British teen Jeremy Sochan’s NBA Draft dream

Growing up in Milton Keynes, Jeremy Sochan was as much an Arsenal fan as a basketball fan. Tomorrow he’s projected to be a first-round pick in the NBA Draft and put English basketball on the map.

British teen Jeremy Sochan has entered Friday’s NBA Draft. Picture: Ron Jenkins/Getty Images
British teen Jeremy Sochan has entered Friday’s NBA Draft. Picture: Ron Jenkins/Getty Images

As a boy growing up in Milton Keynes, Jeremy Sochan idolised Santi Cazorla jinking through the midfield for Arsenal, and Kevin Durant as a power-forward star of the NBA. Given that Sochan now stands 6ft 9in with a wingspan of 7ft, you might guess which hero he hopes to emulate.

Late tomorrow, Sochan will feature in the NBA draft, taking place amid much hype, hullabaloo and horse-trading in Brooklyn. Projections are that he could feature as a lottery pick; one of the first 14 chosen. Put simply, a bright, amiable lad from England is one of the hottest prospects in the game’s big league. “Crazy exciting,” Sochan says over a Zoom call, hair bleached ready for the occasion.

There are a few extraordinary aspects of this; not least that a Union Jack will feature in the crowd, carried by the four schoolmates from England flown over by Sochan to share in his elevation to the big time.

After one year at Baylor Jeremy Sochan has entered the NBA Draft. Picture: Tom Pennington/Getty Images
After one year at Baylor Jeremy Sochan has entered the NBA Draft. Picture: Tom Pennington/Getty Images

While those friends finish college and head to university, Sochan, at 19, is about to be offered a ticket to the NBA and a rookie salary of more than $3 million (about £2.4 million) — guaranteed to be more than $4 million if he features in the top-ten picks. “I feel ready, I feel I am mature enough to be in this league, a grown man’s league,” Sochan says about a night when he will find out if he will be spending the next couple of years of his life in San Antonio, Oklahoma or perhaps Charlotte trying to become that rare thing — an Englishman thriving in the NBA.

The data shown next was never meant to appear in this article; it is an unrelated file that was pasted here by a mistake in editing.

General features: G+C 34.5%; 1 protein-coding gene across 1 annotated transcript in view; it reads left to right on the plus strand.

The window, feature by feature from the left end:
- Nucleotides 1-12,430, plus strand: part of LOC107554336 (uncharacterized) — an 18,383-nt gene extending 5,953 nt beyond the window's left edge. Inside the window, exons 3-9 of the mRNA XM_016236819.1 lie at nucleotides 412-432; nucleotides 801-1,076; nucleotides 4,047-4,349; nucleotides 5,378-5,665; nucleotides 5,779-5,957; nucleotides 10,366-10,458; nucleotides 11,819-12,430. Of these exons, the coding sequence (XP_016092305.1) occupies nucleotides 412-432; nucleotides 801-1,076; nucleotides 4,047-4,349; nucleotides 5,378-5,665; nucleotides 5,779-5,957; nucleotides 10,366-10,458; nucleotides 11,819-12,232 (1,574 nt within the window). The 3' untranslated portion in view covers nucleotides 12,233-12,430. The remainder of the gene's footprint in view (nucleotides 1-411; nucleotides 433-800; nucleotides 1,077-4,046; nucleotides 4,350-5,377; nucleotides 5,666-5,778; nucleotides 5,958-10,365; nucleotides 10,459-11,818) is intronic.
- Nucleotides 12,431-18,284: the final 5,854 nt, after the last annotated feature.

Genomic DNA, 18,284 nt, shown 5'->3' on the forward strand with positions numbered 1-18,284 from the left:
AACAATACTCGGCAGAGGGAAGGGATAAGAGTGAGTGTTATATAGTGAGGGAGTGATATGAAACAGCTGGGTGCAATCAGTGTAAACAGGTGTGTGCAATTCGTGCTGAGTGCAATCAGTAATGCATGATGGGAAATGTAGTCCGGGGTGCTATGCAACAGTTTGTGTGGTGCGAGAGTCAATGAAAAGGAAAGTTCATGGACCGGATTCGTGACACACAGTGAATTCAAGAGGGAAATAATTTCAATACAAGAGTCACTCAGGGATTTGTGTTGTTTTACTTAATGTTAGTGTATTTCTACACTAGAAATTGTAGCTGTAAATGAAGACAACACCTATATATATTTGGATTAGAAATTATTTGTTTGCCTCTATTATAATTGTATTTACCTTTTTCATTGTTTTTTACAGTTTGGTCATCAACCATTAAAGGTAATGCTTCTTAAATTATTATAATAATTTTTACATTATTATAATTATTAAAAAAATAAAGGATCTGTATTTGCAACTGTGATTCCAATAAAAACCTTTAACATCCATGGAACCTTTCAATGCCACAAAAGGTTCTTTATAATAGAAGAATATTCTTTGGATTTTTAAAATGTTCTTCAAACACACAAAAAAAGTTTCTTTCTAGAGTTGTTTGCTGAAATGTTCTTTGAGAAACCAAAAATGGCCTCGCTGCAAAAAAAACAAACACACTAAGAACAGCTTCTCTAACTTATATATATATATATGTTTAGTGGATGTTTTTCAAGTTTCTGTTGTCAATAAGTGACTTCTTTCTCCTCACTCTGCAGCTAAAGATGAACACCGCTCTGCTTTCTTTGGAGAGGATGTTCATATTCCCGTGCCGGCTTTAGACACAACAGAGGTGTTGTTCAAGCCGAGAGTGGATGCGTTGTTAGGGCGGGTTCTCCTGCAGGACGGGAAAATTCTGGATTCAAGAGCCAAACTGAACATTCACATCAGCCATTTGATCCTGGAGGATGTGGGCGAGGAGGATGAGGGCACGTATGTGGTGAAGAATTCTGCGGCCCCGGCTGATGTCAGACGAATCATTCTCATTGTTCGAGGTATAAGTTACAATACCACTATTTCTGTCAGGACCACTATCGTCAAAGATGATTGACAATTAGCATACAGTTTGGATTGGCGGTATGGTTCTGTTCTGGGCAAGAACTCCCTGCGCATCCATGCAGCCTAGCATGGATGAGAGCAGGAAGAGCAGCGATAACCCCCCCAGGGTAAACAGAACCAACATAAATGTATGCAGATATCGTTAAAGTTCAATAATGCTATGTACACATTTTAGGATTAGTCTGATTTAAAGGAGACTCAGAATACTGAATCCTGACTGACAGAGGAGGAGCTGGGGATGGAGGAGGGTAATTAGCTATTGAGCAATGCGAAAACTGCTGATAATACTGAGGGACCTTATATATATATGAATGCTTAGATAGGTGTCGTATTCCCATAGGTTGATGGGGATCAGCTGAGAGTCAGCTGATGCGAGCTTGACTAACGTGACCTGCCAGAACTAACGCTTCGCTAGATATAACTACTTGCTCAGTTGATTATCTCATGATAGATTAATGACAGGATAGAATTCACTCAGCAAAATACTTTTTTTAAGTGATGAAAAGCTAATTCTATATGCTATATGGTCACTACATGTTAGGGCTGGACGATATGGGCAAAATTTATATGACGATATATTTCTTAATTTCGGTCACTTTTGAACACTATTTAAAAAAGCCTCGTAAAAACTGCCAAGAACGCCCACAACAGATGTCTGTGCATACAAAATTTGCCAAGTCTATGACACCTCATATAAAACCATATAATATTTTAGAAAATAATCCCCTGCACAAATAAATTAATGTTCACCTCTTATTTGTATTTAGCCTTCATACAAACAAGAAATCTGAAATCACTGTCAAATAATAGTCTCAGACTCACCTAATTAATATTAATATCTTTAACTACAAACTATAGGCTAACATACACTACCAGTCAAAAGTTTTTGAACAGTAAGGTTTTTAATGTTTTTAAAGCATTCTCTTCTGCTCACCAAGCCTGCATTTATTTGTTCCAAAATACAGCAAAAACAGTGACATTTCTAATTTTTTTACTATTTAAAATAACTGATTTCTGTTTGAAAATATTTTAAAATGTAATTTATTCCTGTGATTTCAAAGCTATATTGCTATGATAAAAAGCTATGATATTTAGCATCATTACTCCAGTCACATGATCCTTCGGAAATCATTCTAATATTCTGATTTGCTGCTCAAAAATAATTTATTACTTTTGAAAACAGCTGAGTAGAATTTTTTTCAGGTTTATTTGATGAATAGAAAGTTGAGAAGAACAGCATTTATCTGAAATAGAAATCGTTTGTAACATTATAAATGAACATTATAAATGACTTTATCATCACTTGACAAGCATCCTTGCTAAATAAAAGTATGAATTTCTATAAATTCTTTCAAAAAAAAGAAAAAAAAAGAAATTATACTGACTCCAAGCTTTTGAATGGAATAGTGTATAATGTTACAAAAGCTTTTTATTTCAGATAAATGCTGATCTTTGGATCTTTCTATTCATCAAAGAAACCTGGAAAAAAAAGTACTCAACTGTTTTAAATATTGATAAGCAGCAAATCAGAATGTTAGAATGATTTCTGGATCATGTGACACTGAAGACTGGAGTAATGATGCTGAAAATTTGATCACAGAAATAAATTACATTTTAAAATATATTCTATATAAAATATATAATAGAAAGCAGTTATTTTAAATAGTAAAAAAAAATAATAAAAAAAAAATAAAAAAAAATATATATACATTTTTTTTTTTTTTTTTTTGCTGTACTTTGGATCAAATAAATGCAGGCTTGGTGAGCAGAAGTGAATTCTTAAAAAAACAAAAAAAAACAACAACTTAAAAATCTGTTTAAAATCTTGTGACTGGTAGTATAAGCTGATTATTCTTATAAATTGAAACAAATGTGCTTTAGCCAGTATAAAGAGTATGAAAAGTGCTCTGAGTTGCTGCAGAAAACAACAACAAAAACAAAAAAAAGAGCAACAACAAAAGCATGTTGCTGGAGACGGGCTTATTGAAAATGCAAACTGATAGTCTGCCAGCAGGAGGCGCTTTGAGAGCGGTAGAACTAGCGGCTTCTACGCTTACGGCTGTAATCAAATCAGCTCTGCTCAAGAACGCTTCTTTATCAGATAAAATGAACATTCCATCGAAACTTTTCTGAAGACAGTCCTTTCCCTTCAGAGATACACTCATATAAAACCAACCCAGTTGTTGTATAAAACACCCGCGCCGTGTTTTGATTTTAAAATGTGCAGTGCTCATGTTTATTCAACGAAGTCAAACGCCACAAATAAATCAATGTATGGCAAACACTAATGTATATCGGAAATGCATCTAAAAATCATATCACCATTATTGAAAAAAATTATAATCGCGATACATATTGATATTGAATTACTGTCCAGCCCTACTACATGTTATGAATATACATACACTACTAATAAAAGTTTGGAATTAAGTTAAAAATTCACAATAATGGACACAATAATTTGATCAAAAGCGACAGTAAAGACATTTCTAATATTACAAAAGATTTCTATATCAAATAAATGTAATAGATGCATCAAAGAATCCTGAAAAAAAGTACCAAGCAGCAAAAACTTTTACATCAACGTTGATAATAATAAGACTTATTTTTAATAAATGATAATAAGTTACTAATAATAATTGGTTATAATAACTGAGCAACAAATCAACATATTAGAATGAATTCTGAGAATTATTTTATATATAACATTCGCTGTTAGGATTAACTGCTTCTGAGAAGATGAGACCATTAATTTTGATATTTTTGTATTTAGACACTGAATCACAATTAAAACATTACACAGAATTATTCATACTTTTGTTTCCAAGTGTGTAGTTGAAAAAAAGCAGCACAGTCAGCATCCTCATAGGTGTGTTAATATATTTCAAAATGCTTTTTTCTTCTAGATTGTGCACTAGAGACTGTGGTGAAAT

It is more than a decade since a British homegrown player was selected in the draft; and almost 20 years since Luol Deng, the British-South Sudanese prospect, featured in the top ten. Making it from the Milton Keynes Trojans and Solent Kestrels is, in sporting terms, like flying to the moon.

That Sochan has made that leap is down to much more than the prodigious height and reach which have made him a highly versatile and robust forward who picked up a reputation as an intense, competitive star of defence in his one year at Baylor University in Waco, Texas.

His background story takes a little explaining. Sochan — pronounced “So-han” — inherited the height from his father, a basketball player in England and the United States, who died five years ago in a car crash long after his parents had separated. Born in the US, Sochan moved to England, aged three, with mum and stepfather.

His Polish mother, Aneta, was also a basketball player who, as a former point guard, helped her son develop some of his dexterity but never pushed him into it. “I started out playing football as a goalkeeper,” he says. “I did drama. I tried instruments. They never forced me.”

Jeremy Sochan started his sporting life as a football goalkeeper. Picture: Ron Jenkins/Getty Images
Jeremy Sochan started his sporting life as a football goalkeeper. Picture: Ron Jenkins/Getty Images

But it was basketball in which he began to excel. Despite the system? “Exactly,” he says. “Especially my time in England, it was pretty difficult. You can’t even find courts. It’s all in leisure centres and really expensive. To go on your own or with a couple of friends, you can be paying £60, even more.

“I don’t get it because it is one of the most played sports in school. I feel like England has a crazy amount of potential to be really good at basketball.” Sochan could, perhaps should, have turned out for Britain but cites “complications” — failings, in other words — in how British Basketball handled it. “Not the best organisation, not the best funding,” Sochan says, diplomatically.

Instead he represents Poland, the land of his mother, while also holding an American passport. So can we call him English? “I am English,” he says. “I lived in England most of my life through primary and secondary school, living in Southampton and Milton Keynes. That’s where my family live, it’s where my home is, in Milton Keynes.”

He adds that he wants to “do good things for basketball in England” and we talk about Hoopsfix — an organisation and website trying to promote the game and keeping track of dozens of Britons on rosters for leading American colleges.

“Trying to build a lot more awareness around basketball in England, an All Star Classic helping young players try to get to the top,” Sochan says. But, while there are clubs such as Leicester Riders and London Lions trying to climb the European ladder, any talent yearns for a scholarship to the United States.

Jeremy Sochan refers to himself as ‘English’ despite representing his mother’s birth land Poland in international competition. Picture: Ron Jenkins/Getty Images